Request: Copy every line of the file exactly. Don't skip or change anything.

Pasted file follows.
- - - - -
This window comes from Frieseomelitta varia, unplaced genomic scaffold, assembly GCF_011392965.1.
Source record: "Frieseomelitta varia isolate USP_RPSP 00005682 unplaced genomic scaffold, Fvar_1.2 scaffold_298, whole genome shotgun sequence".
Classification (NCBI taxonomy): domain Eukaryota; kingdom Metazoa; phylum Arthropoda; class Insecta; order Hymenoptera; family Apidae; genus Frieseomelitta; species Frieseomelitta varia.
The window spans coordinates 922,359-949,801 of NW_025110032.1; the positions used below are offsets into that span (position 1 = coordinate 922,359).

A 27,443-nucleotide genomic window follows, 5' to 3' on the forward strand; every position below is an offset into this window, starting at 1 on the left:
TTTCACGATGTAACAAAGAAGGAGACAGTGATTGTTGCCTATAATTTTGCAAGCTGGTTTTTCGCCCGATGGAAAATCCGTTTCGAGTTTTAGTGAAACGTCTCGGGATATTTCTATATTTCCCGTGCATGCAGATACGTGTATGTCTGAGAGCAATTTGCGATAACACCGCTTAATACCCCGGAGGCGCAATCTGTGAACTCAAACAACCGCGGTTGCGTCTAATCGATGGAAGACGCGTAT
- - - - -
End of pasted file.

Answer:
This window comes from Frieseomelitta varia, unplaced genomic scaffold, assembly GCF_011392965.1.
Source record: "Frieseomelitta varia isolate USP_RPSP 00005682 unplaced genomic scaffold, Fvar_1.2 scaffold_298, whole genome shotgun sequence".
Classification (NCBI taxonomy): domain Eukaryota; kingdom Metazoa; phylum Arthropoda; class Insecta; order Hymenoptera; family Apidae; genus Frieseomelitta; species Frieseomelitta varia.
The window spans coordinates 922,359-949,801 of NW_025110032.1; the positions used below are offsets into that span (position 1 = coordinate 922,359).

A 27,443-nucleotide genomic window follows, 5' to 3' on the forward strand; every position below is an offset into this window, starting at 1 on the left:
TTTCACGATGTAACAAAGAAGGAGACAGTGATTGTTGCCTATAATTTTGCAAGCTGGTTTTTCGCCCGATGGAAAATCCGTTTCGAGTTTTAGTGAAACGTCTCGGGATATTTCTATATTTCCCGTGCATGCAGATACGTGTATGTCTGAGAGCAATTTGCGATAACACCGCTTAATACCCCGGAGGCGCAATCTGTGAACTCAAACAACCGCGGTTGCGTCTAATCGATGGAAGACGCGTAT